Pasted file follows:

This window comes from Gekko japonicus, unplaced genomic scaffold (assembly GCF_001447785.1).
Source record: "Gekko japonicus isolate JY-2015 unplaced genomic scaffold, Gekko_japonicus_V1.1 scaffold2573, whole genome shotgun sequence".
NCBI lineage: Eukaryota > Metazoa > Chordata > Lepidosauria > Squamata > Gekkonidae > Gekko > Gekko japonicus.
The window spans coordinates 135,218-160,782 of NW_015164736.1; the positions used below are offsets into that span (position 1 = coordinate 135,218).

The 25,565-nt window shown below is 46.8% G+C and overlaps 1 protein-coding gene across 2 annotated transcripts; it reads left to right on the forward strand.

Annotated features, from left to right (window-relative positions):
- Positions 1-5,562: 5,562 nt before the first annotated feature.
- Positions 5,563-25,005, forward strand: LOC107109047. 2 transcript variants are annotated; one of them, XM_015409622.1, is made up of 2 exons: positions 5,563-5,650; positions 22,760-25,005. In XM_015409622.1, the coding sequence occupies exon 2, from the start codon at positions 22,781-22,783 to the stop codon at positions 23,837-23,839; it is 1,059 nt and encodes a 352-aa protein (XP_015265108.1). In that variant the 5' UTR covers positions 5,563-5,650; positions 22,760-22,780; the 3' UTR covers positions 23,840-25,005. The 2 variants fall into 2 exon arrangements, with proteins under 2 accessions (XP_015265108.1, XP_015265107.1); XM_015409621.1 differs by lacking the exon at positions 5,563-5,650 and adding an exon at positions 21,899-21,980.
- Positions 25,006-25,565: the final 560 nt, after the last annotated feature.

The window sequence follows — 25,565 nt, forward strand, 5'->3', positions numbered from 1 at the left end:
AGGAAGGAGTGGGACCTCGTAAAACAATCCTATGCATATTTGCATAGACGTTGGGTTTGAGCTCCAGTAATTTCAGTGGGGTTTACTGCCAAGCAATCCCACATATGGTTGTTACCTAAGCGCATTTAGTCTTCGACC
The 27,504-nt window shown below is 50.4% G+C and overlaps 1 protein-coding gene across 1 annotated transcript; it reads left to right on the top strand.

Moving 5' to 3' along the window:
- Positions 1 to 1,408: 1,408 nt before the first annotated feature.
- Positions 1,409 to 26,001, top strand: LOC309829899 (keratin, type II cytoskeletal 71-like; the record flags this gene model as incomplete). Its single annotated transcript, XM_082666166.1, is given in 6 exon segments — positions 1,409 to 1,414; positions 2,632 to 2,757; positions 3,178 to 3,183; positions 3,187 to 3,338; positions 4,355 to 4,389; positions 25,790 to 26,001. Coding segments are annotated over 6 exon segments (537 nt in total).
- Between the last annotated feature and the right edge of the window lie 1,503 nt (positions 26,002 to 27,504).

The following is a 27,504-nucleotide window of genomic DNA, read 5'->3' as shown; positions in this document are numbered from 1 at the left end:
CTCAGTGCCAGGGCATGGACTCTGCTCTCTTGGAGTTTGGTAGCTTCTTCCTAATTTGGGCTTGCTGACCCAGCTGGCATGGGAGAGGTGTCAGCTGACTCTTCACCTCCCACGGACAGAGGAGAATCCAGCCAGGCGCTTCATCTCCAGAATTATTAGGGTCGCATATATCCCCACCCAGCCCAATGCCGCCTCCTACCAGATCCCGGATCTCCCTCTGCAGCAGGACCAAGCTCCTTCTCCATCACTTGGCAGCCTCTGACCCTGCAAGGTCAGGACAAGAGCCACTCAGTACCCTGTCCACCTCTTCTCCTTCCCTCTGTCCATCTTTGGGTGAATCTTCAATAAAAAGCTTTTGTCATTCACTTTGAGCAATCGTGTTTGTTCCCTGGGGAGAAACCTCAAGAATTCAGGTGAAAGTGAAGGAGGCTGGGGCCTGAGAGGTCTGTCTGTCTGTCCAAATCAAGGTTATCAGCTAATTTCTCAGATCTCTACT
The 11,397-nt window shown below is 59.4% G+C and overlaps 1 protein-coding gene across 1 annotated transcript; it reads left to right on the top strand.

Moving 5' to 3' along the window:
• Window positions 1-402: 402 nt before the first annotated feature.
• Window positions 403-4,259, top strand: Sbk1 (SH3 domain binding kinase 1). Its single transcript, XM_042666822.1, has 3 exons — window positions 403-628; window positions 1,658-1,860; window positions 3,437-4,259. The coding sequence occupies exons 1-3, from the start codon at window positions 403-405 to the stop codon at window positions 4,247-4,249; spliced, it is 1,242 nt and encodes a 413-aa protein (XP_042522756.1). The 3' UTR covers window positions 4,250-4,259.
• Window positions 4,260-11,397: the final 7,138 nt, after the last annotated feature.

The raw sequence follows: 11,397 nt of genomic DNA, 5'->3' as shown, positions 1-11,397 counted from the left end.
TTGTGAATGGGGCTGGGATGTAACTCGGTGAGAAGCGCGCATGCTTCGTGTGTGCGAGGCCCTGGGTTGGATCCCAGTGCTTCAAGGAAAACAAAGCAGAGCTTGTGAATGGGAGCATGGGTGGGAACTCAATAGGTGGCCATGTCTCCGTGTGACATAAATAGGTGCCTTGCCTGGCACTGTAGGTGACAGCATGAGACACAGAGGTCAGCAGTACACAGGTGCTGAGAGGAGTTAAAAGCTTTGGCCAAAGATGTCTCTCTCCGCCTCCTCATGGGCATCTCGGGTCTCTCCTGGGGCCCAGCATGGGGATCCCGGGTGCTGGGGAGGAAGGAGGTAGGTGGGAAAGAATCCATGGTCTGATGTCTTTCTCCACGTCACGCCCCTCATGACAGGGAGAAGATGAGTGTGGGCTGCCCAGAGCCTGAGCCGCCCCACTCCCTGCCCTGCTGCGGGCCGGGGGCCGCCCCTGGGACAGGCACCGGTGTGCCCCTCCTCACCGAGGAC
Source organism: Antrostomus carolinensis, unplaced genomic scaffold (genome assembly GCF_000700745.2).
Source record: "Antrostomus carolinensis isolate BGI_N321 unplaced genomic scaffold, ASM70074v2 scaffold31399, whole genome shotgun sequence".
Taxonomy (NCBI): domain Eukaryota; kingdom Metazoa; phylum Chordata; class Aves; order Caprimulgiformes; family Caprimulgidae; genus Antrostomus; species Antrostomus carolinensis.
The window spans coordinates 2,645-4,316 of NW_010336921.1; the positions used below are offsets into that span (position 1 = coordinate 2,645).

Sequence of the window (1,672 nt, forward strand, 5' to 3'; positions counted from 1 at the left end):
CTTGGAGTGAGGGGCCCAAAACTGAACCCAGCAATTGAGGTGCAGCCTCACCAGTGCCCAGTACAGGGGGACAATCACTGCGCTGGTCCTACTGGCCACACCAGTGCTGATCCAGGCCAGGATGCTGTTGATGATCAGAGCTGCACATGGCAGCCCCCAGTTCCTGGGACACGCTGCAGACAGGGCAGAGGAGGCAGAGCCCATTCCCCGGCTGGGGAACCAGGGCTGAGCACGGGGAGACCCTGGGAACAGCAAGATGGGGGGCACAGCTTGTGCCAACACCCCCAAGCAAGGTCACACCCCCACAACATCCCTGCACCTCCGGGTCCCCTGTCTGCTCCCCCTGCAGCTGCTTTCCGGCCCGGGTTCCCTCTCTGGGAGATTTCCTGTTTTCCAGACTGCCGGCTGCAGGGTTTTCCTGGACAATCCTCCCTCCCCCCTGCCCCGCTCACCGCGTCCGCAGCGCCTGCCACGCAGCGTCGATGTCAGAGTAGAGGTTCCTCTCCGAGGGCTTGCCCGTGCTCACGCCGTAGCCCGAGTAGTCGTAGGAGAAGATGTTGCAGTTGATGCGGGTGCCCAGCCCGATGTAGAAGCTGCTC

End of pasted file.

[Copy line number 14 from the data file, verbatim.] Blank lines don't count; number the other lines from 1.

- Positions 1 to 1,408: 1,408 nt before the first annotated feature.